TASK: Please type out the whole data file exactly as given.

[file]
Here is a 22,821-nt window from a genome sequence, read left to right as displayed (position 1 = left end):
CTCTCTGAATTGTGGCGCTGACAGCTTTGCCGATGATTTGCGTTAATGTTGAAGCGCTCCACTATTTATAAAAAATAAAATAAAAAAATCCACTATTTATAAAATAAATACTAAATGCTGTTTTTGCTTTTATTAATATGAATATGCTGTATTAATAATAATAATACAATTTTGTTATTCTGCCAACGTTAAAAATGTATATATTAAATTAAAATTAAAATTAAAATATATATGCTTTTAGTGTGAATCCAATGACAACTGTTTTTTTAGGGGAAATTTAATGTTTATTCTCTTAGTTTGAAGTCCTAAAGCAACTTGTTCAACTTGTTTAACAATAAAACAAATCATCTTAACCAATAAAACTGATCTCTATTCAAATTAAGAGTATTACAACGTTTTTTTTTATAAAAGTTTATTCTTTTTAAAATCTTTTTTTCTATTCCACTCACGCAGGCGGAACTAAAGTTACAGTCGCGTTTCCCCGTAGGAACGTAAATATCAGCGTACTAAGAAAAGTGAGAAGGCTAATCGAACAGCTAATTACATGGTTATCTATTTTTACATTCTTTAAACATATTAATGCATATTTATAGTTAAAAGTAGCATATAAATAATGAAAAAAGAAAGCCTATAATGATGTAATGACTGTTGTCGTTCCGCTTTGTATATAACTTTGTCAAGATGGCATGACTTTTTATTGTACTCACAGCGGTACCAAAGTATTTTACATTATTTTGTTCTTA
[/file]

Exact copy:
Here is a 22,821-nt window from a genome sequence, read left to right as displayed (position 1 = left end):
CTCTCTGAATTGTGGCGCTGACAGCTTTGCCGATGATTTGCGTTAATGTTGAAGCGCTCCACTATTTATAAAAAATAAAATAAAAAAATCCACTATTTATAAAATAAATACTAAATGCTGTTTTTGCTTTTATTAATATGAATATGCTGTATTAATAATAATAATACAATTTTGTTATTCTGCCAACGTTAAAAATGTATATATTAAATTAAAATTAAAATTAAAATATATATGCTTTTAGTGTGAATCCAATGACAACTGTTTTTTTAGGGGAAATTTAATGTTTATTCTCTTAGTTTGAAGTCCTAAAGCAACTTGTTCAACTTGTTTAACAATAAAACAAATCATCTTAACCAATAAAACTGATCTCTATTCAAATTAAGAGTATTACAACGTTTTTTTTTATAAAAGTTTATTCTTTTTAAAATCTTTTTTTCTATTCCACTCACGCAGGCGGAACTAAAGTTACAGTCGCGTTTCCCCGTAGGAACGTAAATATCAGCGTACTAAGAAAAGTGAGAAGGCTAATCGAACAGCTAATTACATGGTTATCTATTTTTACATTCTTTAAACATATTAATGCATATTTATAGTTAAAAGTAGCATATAAATAATGAAAAAAGAAAGCCTATAATGATGTAATGACTGTTGTCGTTCCGCTTTGTATATAACTTTGTCAAGATGGCATGACTTTTTATTGTACTCACAGCGGTACCAAAGTATTTTACATTATTTTGTTCTTA